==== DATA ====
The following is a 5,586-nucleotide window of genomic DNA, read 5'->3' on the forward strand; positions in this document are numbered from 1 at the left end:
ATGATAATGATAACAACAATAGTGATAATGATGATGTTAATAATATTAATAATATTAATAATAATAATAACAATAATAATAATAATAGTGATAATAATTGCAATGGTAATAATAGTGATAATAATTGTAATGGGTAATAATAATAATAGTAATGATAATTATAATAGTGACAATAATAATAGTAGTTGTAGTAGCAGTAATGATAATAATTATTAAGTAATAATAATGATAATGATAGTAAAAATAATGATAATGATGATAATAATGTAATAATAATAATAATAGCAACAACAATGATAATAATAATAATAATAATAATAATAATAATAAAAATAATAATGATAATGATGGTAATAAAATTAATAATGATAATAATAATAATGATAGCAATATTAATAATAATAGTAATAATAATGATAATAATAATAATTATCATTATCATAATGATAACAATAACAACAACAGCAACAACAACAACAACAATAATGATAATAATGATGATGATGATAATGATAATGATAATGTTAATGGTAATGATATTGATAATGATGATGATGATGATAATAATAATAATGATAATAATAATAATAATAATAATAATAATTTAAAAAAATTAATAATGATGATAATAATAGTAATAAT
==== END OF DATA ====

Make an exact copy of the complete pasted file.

The following is a 5,586-nucleotide window of genomic DNA, read 5'->3' on the forward strand; positions in this document are numbered from 1 at the left end:
ATGATAATGATAACAACAATAGTGATAATGATGATGTTAATAATATTAATAATATTAATAATAATAATAACAATAATAATAATAATAGTGATAATAATTGCAATGGTAATAATAGTGATAATAATTGTAATGGGTAATAATAATAATAGTAATGATAATTATAATAGTGACAATAATAATAGTAGTTGTAGTAGCAGTAATGATAATAATTATTAAGTAATAATAATGATAATGATAGTAAAAATAATGATAATGATGATAATAATGTAATAATAATAATAATAGCAACAACAATGATAATAATAATAATAATAATAATAATAATAATAAAAATAATAATGATAATGATGGTAATAAAATTAATAATGATAATAATAATAATGATAGCAATATTAATAATAATAGTAATAATAATGATAATAATAATAATTATCATTATCATAATGATAACAATAACAACAACAGCAACAACAACAACAACAATAATGATAATAATGATGATGATGATAATGATAATGATAATGTTAATGGTAATGATATTGATAATGATGATGATGATGATAATAATAATAATGATAATAATAATAATAATAATAATAATAATTTAAAAAAATTAATAATGATGATAATAATAGTAATAAT